There is somewhere an aged stone well
in a lonely grove of tangled trees,
faded in the shade,
distilling in the eucalyptus smell
a whisper-scent of cave,
where some little curious boy
has found the ancient well a toy,
dropping bombs with sound effects--
tiny stones, bark chips, shards of glass,
and any other splashables that he can find.
He stands on tip-toe, single-minded,
furrowed brows aimed at the depths.
His wide eyes strain to catch a faint glimpse
of the plume of the down-deep splash;
but the dark remains impenetrable.
At least his ears are fast tuned in
to lasso in the cheery rings,
the echoing, the ripples slapping up against
the cold stone slippery sides until it stops
and flinching silence waits again a drop.
Over above this scene I sit myself
to see myself seeking then what now I have become.
Never once could I have guessed
through the thousand twists and turns
how the way would lead and how
the stones and shards would fall;
how the splash would coat the mossy ledge;
how the crumbling mortar on the edge
would flake into the damp abyss
somewhere drifting down to silt
to form a ground that I would help
to shape but never see.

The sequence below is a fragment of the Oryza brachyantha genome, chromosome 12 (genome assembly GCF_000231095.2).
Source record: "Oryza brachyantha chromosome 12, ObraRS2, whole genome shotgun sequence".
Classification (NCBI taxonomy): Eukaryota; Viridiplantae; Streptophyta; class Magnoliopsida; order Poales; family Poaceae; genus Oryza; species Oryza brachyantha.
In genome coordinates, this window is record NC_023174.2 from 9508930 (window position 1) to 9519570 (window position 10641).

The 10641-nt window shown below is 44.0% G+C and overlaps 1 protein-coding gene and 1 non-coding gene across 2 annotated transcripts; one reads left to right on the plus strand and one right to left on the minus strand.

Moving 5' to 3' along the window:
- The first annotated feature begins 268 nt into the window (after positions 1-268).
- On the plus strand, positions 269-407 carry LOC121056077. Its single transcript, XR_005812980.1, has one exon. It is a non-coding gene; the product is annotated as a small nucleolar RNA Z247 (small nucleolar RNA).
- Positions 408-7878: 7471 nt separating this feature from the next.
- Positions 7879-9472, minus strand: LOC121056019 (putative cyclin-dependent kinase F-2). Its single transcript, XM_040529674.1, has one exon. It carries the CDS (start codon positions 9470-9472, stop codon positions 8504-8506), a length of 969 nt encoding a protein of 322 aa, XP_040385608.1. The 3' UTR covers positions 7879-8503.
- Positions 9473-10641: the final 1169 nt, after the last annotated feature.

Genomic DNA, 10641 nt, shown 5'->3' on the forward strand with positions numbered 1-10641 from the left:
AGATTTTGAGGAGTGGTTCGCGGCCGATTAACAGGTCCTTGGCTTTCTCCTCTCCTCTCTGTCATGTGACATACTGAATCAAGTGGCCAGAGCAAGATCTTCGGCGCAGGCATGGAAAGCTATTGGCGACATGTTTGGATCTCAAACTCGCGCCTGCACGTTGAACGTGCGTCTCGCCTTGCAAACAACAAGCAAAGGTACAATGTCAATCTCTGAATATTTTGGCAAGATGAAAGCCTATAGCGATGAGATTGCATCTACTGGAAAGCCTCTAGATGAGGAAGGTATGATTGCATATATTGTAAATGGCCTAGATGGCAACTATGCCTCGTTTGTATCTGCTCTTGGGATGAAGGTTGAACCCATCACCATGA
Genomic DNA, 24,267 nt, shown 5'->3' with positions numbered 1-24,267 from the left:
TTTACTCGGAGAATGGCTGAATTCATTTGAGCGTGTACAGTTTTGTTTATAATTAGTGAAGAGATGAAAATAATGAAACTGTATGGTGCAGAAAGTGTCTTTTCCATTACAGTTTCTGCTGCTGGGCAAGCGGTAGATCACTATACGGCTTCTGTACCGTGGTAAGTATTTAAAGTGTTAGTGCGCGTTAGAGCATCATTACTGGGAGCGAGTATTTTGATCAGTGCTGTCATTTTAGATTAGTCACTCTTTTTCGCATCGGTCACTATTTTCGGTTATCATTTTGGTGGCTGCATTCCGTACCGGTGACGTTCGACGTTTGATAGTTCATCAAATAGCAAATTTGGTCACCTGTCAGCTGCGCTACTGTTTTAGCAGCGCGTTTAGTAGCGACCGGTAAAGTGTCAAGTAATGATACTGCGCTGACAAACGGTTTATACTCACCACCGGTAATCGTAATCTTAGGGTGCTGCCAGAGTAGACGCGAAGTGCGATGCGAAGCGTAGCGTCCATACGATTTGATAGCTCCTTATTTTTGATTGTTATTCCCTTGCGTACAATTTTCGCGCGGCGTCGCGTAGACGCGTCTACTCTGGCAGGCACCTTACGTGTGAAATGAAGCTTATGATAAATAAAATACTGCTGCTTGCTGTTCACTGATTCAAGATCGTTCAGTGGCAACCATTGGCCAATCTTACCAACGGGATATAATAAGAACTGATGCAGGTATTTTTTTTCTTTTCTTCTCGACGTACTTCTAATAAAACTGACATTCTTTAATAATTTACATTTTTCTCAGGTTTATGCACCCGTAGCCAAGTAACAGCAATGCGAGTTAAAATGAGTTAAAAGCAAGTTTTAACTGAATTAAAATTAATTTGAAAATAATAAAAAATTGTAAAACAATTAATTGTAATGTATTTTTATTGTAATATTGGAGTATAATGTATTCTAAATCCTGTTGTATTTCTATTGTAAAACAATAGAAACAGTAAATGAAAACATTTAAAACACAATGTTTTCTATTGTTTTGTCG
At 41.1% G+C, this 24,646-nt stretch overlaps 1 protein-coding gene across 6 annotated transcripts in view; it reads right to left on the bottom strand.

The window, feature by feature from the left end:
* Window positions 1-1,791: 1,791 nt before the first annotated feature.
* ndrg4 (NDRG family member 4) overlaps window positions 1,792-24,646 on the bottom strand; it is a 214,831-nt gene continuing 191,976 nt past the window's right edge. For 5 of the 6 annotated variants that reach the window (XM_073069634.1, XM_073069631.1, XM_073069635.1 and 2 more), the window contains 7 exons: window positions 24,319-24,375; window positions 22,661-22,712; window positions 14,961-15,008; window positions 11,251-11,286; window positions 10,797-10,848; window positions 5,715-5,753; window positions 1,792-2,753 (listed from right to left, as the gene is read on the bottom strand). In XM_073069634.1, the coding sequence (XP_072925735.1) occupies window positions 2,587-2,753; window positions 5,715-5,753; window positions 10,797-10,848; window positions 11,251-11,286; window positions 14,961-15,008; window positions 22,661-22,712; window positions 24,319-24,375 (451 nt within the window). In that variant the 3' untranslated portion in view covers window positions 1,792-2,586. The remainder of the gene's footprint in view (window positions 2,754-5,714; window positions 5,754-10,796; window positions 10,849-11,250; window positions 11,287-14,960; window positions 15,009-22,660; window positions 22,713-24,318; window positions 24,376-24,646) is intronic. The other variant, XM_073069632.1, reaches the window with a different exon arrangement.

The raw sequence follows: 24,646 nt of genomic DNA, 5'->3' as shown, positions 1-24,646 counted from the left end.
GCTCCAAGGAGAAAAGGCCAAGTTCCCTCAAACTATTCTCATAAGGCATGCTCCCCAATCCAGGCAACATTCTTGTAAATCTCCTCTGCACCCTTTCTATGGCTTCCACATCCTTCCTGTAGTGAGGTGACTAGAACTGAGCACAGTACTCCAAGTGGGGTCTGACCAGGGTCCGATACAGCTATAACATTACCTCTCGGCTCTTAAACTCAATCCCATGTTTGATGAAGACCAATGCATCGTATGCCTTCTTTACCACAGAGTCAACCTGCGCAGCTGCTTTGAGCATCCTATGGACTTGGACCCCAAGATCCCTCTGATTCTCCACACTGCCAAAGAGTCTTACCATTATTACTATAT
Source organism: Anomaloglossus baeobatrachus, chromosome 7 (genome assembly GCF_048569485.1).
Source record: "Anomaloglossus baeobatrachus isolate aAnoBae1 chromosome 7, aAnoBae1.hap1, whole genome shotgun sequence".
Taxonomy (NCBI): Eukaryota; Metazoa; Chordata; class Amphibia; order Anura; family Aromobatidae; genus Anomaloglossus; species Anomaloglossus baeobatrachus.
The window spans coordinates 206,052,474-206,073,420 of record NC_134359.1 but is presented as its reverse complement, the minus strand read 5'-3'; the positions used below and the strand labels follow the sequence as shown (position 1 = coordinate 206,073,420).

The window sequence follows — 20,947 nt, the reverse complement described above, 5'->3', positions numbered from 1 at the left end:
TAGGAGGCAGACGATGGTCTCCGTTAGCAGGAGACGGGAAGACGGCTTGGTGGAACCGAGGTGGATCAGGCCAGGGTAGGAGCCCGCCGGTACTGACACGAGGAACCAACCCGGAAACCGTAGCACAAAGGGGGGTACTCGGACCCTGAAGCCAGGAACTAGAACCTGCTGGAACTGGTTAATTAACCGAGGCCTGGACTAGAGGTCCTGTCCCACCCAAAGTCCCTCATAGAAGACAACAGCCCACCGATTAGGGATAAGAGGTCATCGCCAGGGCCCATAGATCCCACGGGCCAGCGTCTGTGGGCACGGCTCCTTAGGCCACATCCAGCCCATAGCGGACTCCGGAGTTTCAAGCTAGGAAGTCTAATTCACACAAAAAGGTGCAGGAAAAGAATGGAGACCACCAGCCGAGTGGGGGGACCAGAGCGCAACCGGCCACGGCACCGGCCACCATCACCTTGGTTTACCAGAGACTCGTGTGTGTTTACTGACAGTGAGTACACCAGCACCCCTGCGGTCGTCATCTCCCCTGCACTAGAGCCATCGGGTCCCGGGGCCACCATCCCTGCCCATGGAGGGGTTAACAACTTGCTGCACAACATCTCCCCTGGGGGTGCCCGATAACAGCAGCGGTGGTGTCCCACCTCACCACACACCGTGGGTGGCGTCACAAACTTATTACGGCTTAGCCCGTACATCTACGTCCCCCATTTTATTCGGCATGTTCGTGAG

The phantoms then were lines and specks
upon the eye against the dark
with no relation to the phantoms now
upon the dark against the eye
that I can see against my wish,
splashes reaching well beyond the well’s rough lip
with a startling cold, the shock of it
the familiar ghosts I know so well
still catching me by surprise.
This is the current draft of a revised and expanded version of a poem I wrote back in the early 90’s called Somewhere a Well. This poem is being rewritten with my current chapbook project Somewhere Phantoms in mind as a candidate for the title poem. The chapbook means to explore memory, childhood, and identity. This particular poem evolved into an exploration of the difference between the opaqueness of a child’s imaginative view of the future, and the visceral nature of memory looking back, especially in the bitterness of regret.
Photo Credit: Pixabay.com. Creative Commons License.